Anyway, the C200 is surely a better film camera than the GH5 in terms of pure quality, but size and price are not ideal (for me).

Filming spontaneously becomes very hard with a less-than-convenient setup.
« Last Edit: November 24, 2017, 15:02 by increasingdifficulty »

« Reply #10 on: November 24, 2017, 17:14 »
0
No doubt if you are hiking around the extra weight is a burden, so big cam not an option. I have a Gh4 with metabones and also another micro four thirds camera dji x5 for drone. I'm really not happy with either camera and don't think I would buy another micro four thirds sensor camera. Even dji is getting into super 35 for drones. The images from micro four thirds is more video like, less natural if that makes sense and colors are always not what I was hoping for. Perhaps I'm not getting the most from those cameras with settings. I prefer the look of a canon 5d2 over the gh4, haven't tried gh5. I think its just the limitations of the sensor. A cellphone can probably take a nice video, but it looks very crunchy and video like. So yeah, I would still take a c100 over the Panasonic just for the way the file looks and all the bonuses that come with a video only camera if you are shooting a lot of video. If you are shooting a lot of stills then get a stills camera. There is no perfect stills and video combination. I remember watching a review of gh4 against c100 after I already bought the gh4 a few years ago, they were comparing sharpness and boasting about gh4, but too my eye the c100 image just looked way more pleasing to the eye. I had a lot of shoots with gh4 where I just couldn't get color right. The image straight out camera of a c200 is way different than any of my other cameras. It might even be tough to match them up to blend in a timeline. As far as 4k goes, I'm not selling much, but I hear you on future proofing.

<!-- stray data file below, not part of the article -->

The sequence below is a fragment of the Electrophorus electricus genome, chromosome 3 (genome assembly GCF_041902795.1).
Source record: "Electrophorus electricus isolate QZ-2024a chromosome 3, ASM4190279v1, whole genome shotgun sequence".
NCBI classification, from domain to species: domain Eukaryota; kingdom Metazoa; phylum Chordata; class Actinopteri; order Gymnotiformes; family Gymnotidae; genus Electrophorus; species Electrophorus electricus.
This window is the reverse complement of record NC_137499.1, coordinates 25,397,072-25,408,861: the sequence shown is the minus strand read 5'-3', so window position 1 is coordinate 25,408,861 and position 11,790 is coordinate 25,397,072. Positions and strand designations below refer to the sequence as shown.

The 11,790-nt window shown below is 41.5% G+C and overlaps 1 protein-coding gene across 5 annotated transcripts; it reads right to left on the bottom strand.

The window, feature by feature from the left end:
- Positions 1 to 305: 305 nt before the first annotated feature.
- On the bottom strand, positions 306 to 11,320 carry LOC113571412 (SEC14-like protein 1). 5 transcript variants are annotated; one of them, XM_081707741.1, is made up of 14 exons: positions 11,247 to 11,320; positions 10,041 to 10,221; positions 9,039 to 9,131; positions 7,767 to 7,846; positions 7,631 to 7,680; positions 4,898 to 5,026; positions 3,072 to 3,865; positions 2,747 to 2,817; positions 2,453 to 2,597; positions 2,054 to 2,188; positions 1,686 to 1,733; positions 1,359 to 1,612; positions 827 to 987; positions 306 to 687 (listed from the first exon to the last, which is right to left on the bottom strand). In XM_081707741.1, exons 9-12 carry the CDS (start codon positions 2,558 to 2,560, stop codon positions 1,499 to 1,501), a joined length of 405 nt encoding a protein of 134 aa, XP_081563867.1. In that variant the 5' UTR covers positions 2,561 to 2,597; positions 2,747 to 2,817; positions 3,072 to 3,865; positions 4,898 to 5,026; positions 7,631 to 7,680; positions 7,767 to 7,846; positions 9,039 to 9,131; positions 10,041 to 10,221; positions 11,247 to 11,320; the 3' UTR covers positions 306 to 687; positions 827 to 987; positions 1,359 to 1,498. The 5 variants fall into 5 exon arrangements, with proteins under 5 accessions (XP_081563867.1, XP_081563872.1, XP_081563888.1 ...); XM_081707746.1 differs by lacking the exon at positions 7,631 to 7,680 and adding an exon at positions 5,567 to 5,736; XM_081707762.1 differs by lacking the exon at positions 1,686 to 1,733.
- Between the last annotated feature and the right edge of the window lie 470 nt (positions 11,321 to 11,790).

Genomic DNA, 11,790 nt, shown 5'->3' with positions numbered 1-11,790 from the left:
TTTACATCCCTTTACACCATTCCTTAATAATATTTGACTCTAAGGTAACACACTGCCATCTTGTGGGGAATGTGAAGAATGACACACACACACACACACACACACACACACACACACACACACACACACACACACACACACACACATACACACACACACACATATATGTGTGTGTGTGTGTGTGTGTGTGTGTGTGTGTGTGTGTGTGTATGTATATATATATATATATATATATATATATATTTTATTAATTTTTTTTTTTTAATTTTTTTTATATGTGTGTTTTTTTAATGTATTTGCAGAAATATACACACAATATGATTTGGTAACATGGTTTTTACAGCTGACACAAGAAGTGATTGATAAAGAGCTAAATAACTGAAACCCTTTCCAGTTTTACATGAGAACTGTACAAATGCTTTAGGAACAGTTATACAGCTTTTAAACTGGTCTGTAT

I also have a Canon 5D mk III that I sometimes film with, and yes, Canon color science is great. Maybe the best. However, in terms of overall quality I feel you have to shoot RAW to get anywhere close to the GH4, once you've gotten used to 4k details. Had I never seen 4k, the built-in codec might have been fine. I film a lot of nature/wildlife, so details are a big, big part. For people, I suppose less details is often a good thing.  :)

Anyway, shooting RAW is a pain in the behind, and while the files look great, it's not a practical solution.

I have seen some C100/C200 footage and what I like the most I believe is the dynamic range, the way light goes to dark and the general colors. It is, as you say, very pleasing to the eye.